One of my favorite sayings is that "a change is as good as a rest." It captures an idea I've found true in my own life, that doing something different, even if it takes effort, is just as rejuvenating, and in fact more so, than doing nothing. Well, my guest today would tweak this maxim slightly to say that a change IS a rest. His name is Alex Soojung Kim-Pang, and he's a writer, consultant, and academic, as well as the author of Rest: Why You Get More Done When You Work Less. We begin our conversation with why many people feel overworked in the modern age, how quality rest is an antidote, and how Alex defines rest as something that can be active rather than passive, and even thought of as a skill. We discuss why rest is valuable even with seemingly unstrenuous knowledge work, and how apparently unproductive mind-wandering can in fact make you more productive and creative. Alex shares how many hours of focused cognitive work you’re really capable of putting in each day and how successful people tend to set up their daily routine, including why it's effective to stop work each day in the middle of a task. We also discuss why you want to layer periods of rest and work in your schedule, how hobbies offer a sense of autonomy that's crucial in making rest refreshing, and how exercise plays a key role in recovery from work, even amongst brainy intellectuals. Along the way, Alex shares insights from the lives of eminent men like Eisenhower, Hemingway, and Viktor Frankl on how to get better rest, become better at your craft, and lengthen the longevity of your career. Get the show notes at aom.is/rest. See omnystudio.com/listener for privacy information.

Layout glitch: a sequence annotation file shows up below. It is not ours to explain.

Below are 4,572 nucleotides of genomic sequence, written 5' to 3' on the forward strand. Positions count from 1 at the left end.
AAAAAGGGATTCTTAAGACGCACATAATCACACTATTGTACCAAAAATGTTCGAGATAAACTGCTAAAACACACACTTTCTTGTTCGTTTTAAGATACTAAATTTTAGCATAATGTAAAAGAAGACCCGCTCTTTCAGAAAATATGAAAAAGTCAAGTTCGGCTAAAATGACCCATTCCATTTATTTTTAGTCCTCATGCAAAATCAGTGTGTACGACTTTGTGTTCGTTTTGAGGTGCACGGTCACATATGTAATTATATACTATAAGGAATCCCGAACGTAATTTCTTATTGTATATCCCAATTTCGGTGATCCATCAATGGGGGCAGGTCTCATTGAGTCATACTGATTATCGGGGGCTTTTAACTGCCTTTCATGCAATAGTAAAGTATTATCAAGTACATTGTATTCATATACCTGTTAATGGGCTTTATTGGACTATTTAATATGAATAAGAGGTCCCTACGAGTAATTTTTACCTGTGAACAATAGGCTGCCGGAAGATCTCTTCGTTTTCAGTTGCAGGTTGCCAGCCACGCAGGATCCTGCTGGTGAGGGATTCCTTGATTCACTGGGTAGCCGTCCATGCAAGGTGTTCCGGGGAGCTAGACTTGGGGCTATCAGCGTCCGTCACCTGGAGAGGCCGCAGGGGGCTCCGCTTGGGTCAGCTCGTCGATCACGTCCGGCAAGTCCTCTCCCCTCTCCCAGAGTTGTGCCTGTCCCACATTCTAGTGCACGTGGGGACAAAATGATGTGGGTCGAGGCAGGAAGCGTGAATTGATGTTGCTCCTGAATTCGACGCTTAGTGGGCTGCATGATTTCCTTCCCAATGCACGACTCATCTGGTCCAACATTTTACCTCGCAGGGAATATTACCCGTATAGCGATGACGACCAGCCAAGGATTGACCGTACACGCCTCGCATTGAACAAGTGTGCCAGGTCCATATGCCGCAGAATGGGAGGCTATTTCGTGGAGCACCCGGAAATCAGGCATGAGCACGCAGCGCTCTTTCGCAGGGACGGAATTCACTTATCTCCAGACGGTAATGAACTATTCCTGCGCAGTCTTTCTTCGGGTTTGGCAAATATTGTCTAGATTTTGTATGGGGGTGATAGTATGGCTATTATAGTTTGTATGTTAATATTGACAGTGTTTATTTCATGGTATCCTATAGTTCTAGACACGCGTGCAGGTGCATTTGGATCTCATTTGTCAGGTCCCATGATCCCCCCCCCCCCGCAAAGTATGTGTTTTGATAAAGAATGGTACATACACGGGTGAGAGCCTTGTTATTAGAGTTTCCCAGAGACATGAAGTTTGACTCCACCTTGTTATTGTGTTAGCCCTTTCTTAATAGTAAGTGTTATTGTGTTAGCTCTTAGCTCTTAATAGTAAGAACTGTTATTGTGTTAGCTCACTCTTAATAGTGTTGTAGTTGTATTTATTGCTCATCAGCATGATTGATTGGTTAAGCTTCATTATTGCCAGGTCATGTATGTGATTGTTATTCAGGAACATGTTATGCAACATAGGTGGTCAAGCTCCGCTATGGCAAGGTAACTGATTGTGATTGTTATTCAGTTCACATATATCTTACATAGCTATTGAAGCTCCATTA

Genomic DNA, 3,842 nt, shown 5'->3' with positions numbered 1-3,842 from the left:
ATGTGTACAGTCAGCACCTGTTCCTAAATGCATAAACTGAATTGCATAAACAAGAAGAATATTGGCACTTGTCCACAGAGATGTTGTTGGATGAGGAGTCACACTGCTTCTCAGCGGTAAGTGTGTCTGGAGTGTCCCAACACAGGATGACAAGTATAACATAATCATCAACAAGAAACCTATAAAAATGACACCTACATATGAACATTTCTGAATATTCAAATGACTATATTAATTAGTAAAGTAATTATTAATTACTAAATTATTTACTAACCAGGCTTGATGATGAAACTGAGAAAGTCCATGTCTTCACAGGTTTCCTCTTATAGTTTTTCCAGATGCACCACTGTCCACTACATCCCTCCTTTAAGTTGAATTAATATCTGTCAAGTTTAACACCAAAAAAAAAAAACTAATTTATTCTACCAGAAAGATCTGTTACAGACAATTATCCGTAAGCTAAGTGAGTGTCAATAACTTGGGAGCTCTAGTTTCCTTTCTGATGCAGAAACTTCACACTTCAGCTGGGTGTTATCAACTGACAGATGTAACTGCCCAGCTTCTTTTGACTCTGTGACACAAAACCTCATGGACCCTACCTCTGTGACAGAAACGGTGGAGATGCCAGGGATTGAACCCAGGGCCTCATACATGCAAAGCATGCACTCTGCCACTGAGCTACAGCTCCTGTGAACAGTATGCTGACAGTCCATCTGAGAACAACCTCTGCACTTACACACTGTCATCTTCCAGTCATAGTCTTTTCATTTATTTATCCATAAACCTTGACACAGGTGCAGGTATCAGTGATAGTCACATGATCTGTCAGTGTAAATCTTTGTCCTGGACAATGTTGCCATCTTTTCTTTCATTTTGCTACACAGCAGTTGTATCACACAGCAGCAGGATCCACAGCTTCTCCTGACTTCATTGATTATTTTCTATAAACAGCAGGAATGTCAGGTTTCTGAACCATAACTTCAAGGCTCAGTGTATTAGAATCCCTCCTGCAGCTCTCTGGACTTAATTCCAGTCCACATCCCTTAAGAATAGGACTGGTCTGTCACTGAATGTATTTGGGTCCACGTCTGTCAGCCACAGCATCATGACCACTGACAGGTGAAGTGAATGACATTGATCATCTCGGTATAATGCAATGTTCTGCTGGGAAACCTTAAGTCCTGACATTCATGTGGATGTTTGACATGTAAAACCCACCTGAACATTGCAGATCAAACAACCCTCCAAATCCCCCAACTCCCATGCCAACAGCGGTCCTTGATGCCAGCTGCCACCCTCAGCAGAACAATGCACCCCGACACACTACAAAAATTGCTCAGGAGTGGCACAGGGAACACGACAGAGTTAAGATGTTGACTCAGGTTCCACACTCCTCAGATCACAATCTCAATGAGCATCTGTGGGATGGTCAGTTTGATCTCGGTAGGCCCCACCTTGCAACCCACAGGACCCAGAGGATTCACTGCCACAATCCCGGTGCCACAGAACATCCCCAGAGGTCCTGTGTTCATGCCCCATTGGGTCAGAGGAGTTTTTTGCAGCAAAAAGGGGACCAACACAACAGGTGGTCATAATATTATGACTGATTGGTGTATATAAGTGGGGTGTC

53 minutes | a month ago
Outdoor Competence With an Expert Backcountry Hunter